Passenger Pigeons lived in the eastern United States from Canada to the Gulf of Mexico, breeding in their northern habitats and wintering in the southern part of their range. They migrated across this range in numbers so huge that their flocks darkened the sky. A writer once described a migrating flock of the pigeons as "a column, eight or ten miles in length . . . resembling the windings of a vast and majestic river." In 1808 a single flock in Kentucky was estimated to contain over 2 billion birds. Today, in a stunning example of the human potential for destruction, the Passenger Pigeon is extinct.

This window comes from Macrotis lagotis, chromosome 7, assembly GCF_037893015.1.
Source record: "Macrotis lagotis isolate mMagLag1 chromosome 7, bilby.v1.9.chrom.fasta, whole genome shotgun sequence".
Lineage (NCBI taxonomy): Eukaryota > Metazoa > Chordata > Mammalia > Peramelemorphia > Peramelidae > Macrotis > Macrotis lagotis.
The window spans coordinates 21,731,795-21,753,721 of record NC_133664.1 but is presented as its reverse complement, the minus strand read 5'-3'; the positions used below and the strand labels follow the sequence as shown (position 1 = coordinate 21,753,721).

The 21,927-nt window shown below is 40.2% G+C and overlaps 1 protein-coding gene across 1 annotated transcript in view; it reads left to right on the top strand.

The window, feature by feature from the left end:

During the years of westward expansion, enormous numbers of eastern chestnut and oak trees, the main source of food for the Passenger Pigeon, were cleared to make way for farms, homesteads, and towns. Moreover, the birds were believed to be a menace to crops, while they seemed to be an inexhaustible supply of food for both people and their pigs. With the extension of the railroad in the 1850s, the pigeons could be easily shipped to city markets, increasing the numbers in which they were hunted. The combination of all these factors wiped out the Passenger Pigeon. The last one, which lived in the Cincinnati Zoological Garden, died on September 1, 1914.
Like the Dodo, it is a vivid reminder of extinction caused by humans.